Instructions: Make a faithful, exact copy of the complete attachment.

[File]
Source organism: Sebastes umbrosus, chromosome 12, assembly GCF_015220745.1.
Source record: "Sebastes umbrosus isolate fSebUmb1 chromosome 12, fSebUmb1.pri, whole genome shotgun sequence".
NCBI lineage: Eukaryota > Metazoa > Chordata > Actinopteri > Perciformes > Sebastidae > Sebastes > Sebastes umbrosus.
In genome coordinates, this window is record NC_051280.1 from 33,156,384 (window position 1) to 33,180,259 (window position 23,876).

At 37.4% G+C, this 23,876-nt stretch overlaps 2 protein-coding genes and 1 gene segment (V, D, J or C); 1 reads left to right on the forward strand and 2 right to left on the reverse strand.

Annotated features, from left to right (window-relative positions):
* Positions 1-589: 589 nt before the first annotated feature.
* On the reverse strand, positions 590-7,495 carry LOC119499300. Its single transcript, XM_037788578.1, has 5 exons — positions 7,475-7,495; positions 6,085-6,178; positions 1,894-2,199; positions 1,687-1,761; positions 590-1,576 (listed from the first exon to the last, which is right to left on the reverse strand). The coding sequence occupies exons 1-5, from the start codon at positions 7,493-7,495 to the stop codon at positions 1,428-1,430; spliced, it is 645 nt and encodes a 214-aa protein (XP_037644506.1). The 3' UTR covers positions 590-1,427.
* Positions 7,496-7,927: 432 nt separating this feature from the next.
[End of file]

Source organism: Sebastes umbrosus, chromosome 12, assembly GCF_015220745.1.
Source record: "Sebastes umbrosus isolate fSebUmb1 chromosome 12, fSebUmb1.pri, whole genome shotgun sequence".
NCBI lineage: Eukaryota > Metazoa > Chordata > Actinopteri > Perciformes > Sebastidae > Sebastes > Sebastes umbrosus.
In genome coordinates, this window is record NC_051280.1 from 33,156,384 (window position 1) to 33,180,259 (window position 23,876).

At 37.4% G+C, this 23,876-nt stretch overlaps 2 protein-coding genes and 1 gene segment (V, D, J or C); 1 reads left to right on the forward strand and 2 right to left on the reverse strand.

Annotated features, from left to right (window-relative positions):
* Positions 1-589: 589 nt before the first annotated feature.
* On the reverse strand, positions 590-7,495 carry LOC119499300. Its single transcript, XM_037788578.1, has 5 exons — positions 7,475-7,495; positions 6,085-6,178; positions 1,894-2,199; positions 1,687-1,761; positions 590-1,576 (listed from the first exon to the last, which is right to left on the reverse strand). The coding sequence occupies exons 1-5, from the start codon at positions 7,493-7,495 to the stop codon at positions 1,428-1,430; spliced, it is 645 nt and encodes a 214-aa protein (XP_037644506.1). The 3' UTR covers positions 590-1,427.
* Positions 7,496-7,927: 432 nt separating this feature from the next.